0     0 ACCEPT     tcp      *      *       ::/0                 2001:67c:1360:8001::21 
    0     0 ACCEPT     tcp      *      *       ::/0                 2001:67c:1560:8001::11 
    0     0 ACCEPT     udp      *      *       ::/0                 2001:67c:1560:8001::14 
    0     0 ACCEPT     udp      *      *       ::/0                 2001:67c:1360:8001::17 
    0     0 ACCEPT     udp      *      *       ::/0                 2001:67c:1360:8001::21 
    0     0 ACCEPT     udp      *      *       ::/0                 2001:67c:1560:8001::11 
    0     0 ACCEPT     tcp      *      *       ::/0                 2001:67c:1562::19   
    0     0 ACCEPT     tcp      *      *       ::/0                 2001:67c:1560:8001::14 
    0     0 ACCEPT     tcp      *      *       ::/0                 2001:67c:1562::16   
    0     0 ACCEPT     tcp      *      *       ::/0                 2001:67c:1360:8001::21 
    0     0 ACCEPT     tcp      *      *       ::/0                 2001:67c:1360:8001::17 
    0     0 ACCEPT     tcp      *      *       ::/0                 2001:67c:1560:8001::11 
    0     0 ACCEPT     udp      *      *       ::/0                 2001:67c:1562::19   
    0     0 ACCEPT     udp      *      *       ::/0                 2001:67c:1560:8001::14 
    0     0 ACCEPT     udp      *      *       ::/0                 2001:67c:1562::16   
    0     0 ACCEPT     udp      *      *       ::/0                 2001:67c:1360:8001::21 
    0     0 ACCEPT     udp      *      *       ::/0                 2001:67c:1360:8001::17 
    0     0 ACCEPT     udp      *      *       ::/0                 2001:67c:1560:8001::11 
    0     0 ACCEPT     tcp      *      *       ::/0                 2001:ba8:0:2c02::   
    0     0 ACCEPT     udp      *      *       ::/0                 2001:ba8:0:2c02::   
    0     0 ACCEPT     tcp      *      *       ::/0                 2001:ba8:0:2c04::   
    0     0 ACCEPT     udp      *      *       ::/0                 2001:ba8:0:2c04::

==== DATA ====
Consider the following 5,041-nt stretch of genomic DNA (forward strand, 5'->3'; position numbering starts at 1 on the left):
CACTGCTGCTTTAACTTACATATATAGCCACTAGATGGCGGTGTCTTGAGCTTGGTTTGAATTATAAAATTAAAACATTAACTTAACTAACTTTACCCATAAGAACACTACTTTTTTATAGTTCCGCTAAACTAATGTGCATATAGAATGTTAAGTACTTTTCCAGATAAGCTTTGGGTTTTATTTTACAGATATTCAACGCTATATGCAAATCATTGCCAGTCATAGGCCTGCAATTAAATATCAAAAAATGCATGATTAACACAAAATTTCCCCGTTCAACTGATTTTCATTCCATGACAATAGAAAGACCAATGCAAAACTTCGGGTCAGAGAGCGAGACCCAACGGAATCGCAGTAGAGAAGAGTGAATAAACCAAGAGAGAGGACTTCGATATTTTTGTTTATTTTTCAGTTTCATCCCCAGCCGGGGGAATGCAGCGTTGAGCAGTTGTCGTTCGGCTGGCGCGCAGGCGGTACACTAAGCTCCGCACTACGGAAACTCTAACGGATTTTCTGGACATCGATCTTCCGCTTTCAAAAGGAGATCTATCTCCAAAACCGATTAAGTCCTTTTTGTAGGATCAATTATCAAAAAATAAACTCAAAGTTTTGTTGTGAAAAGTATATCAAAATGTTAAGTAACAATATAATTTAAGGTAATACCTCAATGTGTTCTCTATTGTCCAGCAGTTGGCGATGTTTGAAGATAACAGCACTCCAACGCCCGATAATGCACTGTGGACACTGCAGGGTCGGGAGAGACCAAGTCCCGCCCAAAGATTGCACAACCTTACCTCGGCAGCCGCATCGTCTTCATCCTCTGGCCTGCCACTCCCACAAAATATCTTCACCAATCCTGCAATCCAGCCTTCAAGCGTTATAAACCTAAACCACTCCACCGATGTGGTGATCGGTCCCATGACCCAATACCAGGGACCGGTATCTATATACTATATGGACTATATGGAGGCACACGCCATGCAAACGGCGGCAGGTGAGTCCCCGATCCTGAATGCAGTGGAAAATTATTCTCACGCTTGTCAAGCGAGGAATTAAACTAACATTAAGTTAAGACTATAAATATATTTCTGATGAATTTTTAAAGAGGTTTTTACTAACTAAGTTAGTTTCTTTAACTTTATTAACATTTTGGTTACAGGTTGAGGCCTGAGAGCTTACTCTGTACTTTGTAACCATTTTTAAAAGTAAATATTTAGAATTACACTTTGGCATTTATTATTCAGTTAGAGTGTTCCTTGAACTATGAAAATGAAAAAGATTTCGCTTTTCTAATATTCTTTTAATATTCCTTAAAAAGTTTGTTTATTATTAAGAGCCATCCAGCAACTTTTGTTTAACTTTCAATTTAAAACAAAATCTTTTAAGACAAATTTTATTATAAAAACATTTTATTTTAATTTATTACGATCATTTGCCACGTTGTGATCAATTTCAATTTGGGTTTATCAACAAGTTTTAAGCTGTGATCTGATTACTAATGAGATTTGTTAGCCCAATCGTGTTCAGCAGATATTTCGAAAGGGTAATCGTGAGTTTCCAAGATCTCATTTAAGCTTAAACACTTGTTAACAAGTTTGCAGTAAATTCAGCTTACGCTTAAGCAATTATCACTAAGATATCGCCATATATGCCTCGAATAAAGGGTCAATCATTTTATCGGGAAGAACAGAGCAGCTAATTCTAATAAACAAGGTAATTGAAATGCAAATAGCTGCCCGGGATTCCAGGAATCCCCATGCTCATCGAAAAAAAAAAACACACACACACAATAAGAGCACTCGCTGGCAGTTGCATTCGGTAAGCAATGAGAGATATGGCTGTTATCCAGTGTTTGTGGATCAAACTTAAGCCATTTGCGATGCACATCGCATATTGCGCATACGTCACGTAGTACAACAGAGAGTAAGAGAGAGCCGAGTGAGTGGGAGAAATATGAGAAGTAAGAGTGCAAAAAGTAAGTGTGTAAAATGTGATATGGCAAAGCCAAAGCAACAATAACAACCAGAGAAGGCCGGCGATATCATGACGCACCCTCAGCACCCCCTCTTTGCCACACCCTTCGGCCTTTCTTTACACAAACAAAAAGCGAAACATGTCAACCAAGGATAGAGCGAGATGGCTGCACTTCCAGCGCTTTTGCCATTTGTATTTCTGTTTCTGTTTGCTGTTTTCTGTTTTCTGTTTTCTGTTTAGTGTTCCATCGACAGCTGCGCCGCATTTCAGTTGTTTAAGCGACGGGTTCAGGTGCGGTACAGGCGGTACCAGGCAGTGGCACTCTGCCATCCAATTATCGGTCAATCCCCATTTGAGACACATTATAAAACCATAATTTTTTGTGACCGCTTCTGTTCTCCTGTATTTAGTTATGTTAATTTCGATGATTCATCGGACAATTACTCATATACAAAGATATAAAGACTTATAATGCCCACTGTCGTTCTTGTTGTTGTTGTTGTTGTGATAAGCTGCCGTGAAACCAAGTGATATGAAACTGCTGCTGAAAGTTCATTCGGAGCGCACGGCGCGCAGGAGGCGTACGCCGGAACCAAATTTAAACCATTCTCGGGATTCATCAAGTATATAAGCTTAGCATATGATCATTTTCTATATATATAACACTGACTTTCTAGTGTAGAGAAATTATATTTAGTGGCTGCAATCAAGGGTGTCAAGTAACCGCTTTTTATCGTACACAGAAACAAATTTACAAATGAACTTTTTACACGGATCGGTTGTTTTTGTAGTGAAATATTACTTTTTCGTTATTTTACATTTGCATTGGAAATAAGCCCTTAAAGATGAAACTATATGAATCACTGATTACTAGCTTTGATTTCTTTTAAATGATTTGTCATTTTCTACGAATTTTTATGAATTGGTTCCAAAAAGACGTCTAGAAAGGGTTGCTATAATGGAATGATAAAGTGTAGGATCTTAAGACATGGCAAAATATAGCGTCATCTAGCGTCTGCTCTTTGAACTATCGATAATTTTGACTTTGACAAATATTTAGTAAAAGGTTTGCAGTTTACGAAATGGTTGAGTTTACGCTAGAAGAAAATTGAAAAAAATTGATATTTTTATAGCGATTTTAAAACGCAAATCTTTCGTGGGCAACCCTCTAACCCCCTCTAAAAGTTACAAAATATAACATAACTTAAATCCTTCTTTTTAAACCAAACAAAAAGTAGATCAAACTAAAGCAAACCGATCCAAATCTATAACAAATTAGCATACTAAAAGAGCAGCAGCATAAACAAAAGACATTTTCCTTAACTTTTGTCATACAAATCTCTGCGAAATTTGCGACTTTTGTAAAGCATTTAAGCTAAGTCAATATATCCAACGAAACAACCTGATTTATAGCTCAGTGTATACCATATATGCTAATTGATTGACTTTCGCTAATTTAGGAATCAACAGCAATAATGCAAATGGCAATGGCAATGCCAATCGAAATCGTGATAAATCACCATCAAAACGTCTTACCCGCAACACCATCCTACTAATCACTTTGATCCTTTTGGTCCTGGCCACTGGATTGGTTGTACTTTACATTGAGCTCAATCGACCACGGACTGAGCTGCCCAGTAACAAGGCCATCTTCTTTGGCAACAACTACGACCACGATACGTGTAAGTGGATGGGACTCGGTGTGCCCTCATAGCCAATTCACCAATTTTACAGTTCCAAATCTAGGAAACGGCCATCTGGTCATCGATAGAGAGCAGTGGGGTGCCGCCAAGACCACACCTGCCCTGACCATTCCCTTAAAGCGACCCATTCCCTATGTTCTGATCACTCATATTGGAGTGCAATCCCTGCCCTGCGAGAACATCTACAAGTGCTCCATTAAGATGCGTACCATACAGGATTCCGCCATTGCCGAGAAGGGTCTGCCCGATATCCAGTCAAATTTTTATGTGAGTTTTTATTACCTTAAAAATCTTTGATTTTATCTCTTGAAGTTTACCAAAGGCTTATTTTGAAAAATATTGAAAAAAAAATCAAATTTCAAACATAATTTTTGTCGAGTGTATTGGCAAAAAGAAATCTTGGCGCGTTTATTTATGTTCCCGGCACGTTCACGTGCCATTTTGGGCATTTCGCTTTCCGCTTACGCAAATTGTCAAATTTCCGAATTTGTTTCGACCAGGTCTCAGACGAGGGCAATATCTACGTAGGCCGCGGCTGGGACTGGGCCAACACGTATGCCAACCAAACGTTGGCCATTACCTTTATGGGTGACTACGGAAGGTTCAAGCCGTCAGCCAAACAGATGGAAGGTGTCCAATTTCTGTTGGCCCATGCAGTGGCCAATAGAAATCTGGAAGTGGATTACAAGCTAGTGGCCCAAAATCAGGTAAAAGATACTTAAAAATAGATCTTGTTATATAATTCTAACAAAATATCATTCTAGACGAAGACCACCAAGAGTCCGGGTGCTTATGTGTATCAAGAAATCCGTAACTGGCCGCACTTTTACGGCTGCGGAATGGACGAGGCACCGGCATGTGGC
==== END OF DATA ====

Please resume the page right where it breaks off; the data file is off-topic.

0     0 REJECT     all      *      ens18   ::/0                 ::/0                 reject-with icmp6-port-unreachable

Chain LOGGING (1 references)
 pkts bytes target     prot opt in     out     source               destination         
    0     0 LOG        all      *      *       ::/0                 ::/0                 limit: avg 2/min burst 5 LOG flags 0 level 4 prefix "IPTables-Dropped: "
    0     0 DROP       all      *      *       ::/0                 ::/0  

My answer:


Your OUTPUT table immediately begins by sending all traffic for ens18 to the LOGGING table, which proceeds to log and then drop all the traffic.

Remember that iptables rules are interpreted in order. Because you have already dropped all the traffic for ens18, no other rules in OUTPUT get evaluated for that traffic.

I suspect that a logging rule should be at the end of the table, rather than at the beginning. Of course you already put a REJECT target rule there, so you should decide which one of those you want.

I also suspect you would have noticed a lot sooner if you had tried to connect to your server via IPv6 on the affected interface, as you would have immediately noticed that no traffic was flowing…